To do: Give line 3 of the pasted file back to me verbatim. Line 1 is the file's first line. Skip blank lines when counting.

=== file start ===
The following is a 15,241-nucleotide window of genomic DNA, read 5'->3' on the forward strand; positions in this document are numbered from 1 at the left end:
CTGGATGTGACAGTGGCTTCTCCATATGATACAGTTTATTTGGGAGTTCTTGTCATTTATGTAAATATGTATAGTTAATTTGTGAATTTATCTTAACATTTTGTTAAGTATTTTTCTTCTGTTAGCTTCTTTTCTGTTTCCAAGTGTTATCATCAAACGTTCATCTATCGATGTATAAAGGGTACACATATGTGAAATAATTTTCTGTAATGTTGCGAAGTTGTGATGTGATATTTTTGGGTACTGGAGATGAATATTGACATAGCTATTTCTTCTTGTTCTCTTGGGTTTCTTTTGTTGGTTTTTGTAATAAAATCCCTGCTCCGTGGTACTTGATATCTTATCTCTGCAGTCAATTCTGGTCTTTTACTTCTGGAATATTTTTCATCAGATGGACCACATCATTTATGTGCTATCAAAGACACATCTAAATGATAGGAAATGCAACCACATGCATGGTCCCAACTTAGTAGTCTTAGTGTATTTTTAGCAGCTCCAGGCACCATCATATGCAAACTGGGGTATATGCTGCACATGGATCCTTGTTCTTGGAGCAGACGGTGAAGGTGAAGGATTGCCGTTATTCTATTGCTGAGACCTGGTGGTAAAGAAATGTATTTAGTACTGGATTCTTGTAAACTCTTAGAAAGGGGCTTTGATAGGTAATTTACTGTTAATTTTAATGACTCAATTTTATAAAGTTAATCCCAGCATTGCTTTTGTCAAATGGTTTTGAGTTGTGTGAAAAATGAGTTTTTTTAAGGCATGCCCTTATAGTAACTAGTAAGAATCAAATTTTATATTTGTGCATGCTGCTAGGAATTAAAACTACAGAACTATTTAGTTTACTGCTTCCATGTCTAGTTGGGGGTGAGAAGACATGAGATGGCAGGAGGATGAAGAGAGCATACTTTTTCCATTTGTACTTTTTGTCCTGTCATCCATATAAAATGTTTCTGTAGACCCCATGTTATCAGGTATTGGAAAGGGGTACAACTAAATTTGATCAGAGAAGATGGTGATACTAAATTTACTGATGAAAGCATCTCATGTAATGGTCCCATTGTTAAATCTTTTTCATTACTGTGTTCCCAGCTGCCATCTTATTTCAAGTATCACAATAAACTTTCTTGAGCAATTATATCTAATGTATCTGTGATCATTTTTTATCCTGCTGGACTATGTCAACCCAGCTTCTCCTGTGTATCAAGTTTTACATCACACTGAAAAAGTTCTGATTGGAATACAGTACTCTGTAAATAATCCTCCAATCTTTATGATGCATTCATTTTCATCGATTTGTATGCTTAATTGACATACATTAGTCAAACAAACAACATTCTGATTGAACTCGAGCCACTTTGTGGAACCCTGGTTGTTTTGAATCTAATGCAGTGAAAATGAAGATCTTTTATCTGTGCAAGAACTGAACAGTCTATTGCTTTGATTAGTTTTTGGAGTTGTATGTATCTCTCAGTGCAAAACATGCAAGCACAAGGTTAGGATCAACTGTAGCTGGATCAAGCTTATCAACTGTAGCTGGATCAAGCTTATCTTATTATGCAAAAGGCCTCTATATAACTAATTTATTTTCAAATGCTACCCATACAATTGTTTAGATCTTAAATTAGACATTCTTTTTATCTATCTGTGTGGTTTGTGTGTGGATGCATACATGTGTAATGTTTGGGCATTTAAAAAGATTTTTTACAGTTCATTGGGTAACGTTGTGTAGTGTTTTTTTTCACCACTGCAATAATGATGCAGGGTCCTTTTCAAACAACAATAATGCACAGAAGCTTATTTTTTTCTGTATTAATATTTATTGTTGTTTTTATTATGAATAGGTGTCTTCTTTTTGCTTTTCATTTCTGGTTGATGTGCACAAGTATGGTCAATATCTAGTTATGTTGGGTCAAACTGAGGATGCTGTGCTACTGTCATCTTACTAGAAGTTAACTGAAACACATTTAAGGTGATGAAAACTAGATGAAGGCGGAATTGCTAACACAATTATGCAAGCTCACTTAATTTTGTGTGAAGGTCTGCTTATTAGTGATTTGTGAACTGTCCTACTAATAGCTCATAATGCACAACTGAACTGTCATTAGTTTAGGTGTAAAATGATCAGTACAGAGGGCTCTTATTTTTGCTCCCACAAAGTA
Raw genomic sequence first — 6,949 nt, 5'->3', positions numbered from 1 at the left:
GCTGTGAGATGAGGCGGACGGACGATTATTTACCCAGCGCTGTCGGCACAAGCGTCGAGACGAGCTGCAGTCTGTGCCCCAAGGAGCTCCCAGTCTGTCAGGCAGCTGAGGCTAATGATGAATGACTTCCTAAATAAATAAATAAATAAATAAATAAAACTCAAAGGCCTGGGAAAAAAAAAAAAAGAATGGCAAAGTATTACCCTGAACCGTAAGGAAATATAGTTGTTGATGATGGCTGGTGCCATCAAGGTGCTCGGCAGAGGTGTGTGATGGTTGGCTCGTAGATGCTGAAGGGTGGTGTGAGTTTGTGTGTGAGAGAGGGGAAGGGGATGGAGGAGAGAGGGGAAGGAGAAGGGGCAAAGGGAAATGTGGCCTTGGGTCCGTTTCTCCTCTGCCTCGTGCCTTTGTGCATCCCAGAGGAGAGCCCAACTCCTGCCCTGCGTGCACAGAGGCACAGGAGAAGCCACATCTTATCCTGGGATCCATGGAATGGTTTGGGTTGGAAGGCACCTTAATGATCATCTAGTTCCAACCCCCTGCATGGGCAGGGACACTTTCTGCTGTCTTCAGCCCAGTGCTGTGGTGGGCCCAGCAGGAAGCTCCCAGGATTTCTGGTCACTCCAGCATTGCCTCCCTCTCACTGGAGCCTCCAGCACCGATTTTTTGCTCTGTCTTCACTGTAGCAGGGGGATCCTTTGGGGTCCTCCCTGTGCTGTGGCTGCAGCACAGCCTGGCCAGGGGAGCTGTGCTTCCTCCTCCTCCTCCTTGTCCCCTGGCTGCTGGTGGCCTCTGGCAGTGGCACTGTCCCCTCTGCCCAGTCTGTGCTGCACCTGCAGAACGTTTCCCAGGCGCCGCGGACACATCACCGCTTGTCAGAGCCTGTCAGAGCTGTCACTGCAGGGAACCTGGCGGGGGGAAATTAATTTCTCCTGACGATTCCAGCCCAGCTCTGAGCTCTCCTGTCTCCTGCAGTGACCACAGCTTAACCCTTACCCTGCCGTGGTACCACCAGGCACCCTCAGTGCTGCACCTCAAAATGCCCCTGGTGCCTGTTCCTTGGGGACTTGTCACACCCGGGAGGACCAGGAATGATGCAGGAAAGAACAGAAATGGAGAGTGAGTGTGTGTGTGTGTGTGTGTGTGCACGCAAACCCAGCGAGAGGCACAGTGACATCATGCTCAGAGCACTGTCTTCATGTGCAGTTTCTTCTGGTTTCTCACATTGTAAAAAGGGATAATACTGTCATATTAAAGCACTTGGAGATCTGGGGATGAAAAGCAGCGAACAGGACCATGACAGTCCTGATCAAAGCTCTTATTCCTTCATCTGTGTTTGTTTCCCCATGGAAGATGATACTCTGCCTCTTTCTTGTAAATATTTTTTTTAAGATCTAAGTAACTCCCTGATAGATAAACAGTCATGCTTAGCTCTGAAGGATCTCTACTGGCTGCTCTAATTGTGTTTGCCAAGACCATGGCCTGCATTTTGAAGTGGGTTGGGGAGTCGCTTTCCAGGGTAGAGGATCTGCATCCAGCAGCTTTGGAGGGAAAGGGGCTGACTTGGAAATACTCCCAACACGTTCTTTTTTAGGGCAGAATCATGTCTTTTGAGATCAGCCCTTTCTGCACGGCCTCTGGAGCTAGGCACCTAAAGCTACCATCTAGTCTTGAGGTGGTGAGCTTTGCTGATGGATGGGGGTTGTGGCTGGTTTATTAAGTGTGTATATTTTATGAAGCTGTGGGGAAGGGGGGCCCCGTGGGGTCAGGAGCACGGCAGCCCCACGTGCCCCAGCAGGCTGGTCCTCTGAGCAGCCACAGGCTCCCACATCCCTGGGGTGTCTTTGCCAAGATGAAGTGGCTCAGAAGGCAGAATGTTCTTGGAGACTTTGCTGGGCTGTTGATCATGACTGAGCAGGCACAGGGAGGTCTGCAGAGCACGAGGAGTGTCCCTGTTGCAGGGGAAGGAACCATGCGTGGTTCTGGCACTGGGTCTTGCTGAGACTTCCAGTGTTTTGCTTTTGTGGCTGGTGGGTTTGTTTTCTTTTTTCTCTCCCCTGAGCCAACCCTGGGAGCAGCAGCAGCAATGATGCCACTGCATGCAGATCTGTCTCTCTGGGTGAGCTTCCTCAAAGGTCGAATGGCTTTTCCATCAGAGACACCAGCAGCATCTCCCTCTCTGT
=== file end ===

Raw genomic sequence first — 6,949 nt, 5'->3', positions numbered from 1 at the left: